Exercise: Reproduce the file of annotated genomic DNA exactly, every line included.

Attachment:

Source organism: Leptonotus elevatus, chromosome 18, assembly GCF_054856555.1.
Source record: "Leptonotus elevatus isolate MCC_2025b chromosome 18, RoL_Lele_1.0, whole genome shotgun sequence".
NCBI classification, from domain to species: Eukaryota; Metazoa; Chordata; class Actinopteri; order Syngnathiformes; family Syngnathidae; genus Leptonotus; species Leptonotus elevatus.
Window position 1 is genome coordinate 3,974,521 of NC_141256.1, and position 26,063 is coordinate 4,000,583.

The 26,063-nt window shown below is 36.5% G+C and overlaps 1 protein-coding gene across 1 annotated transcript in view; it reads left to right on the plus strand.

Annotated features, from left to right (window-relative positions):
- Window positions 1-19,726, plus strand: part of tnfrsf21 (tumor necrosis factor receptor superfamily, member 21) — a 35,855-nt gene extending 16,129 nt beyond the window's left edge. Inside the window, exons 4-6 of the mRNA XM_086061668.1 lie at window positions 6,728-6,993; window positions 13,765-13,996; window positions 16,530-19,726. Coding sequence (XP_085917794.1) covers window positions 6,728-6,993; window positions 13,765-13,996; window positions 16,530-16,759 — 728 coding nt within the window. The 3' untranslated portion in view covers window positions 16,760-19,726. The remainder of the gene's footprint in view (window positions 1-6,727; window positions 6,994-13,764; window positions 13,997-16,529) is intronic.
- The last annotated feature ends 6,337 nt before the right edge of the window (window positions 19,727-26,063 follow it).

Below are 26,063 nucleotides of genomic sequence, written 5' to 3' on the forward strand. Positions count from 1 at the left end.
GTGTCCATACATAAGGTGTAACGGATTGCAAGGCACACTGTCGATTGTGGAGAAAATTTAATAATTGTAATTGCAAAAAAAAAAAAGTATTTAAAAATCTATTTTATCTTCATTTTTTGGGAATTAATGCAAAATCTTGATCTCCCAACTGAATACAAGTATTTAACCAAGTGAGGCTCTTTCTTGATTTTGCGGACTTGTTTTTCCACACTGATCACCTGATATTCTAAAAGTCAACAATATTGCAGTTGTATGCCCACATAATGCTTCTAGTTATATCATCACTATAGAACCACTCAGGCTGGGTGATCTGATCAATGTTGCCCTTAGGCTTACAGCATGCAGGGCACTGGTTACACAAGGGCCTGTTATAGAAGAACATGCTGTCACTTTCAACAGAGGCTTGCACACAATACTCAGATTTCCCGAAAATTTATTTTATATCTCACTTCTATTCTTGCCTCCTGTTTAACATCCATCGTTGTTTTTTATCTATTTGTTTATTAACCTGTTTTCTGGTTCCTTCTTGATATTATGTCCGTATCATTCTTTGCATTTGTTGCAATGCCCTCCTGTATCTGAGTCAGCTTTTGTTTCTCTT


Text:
Source organism: Leptonotus elevatus, chromosome 18, assembly GCF_054856555.1.
Source record: "Leptonotus elevatus isolate MCC_2025b chromosome 18, RoL_Lele_1.0, whole genome shotgun sequence".
NCBI classification, from domain to species: Eukaryota; Metazoa; Chordata; class Actinopteri; order Syngnathiformes; family Syngnathidae; genus Leptonotus; species Leptonotus elevatus.
Window position 1 is genome coordinate 3,974,521 of NC_141256.1, and position 26,063 is coordinate 4,000,583.

The 26,063-nt window shown below is 36.5% G+C and overlaps 1 protein-coding gene across 1 annotated transcript in view; it reads left to right on the plus strand.

Annotated features, from left to right (window-relative positions):
- Window positions 1-19,726, plus strand: part of tnfrsf21 (tumor necrosis factor receptor superfamily, member 21) — a 35,855-nt gene extending 16,129 nt beyond the window's left edge. Inside the window, exons 4-6 of the mRNA XM_086061668.1 lie at window positions 6,728-6,993; window positions 13,765-13,996; window positions 16,530-19,726. Coding sequence (XP_085917794.1) covers window positions 6,728-6,993; window positions 13,765-13,996; window positions 16,530-16,759 — 728 coding nt within the window. The 3' untranslated portion in view covers window positions 16,760-19,726. The remainder of the gene's footprint in view (window positions 1-6,727; window positions 6,994-13,764; window positions 13,997-16,529) is intronic.
- The last annotated feature ends 6,337 nt before the right edge of the window (window positions 19,727-26,063 follow it).

Below are 26,063 nucleotides of genomic sequence, written 5' to 3' on the forward strand. Positions count from 1 at the left end.
GTGTCCATACATAAGGTGTAACGGATTGCAAGGCACACTGTCGATTGTGGAGAAAATTTAATAATTGTAATTGCAAAAAAAAAAAAGTATTTAAAAATCTATTTTATCTTCATTTTTTGGGAATTAATGCAAAATCTTGATCTCCCAACTGAATACAAGTATTTAACCAAGTGAGGCTCTTTCTTGATTTTGCGGACTTGTTTTTCCACACTGATCACCTGATATTCTAAAAGTCAACAATATTGCAGTTGTATGCCCACATAATGCTTCTAGTTATATCATCACTATAGAACCACTCAGGCTGGGTGATCTGATCAATGTTGCCCTTAGGCTTACAGCATGCAGGGCACTGGTTACACAAGGGCCTGTTATAGAAGAACATGCTGTCACTTTCAACAGAGGCTTGCACACAATACTCAGATTTCCCGAAAATTTATTTTATATCTCACTTCTATTCTTGCCTCCTGTTTAACATCCATCGTTGTTTTTTATCTATTTGTTTATTAACCTGTTTTCTGGTTCCTTCTTGATATTATGTCCGTATCATTCTTTGCATTTGTTGCAATGCCCTCCTGTATCTGAGTCAGCTTTTGTTTCTCTT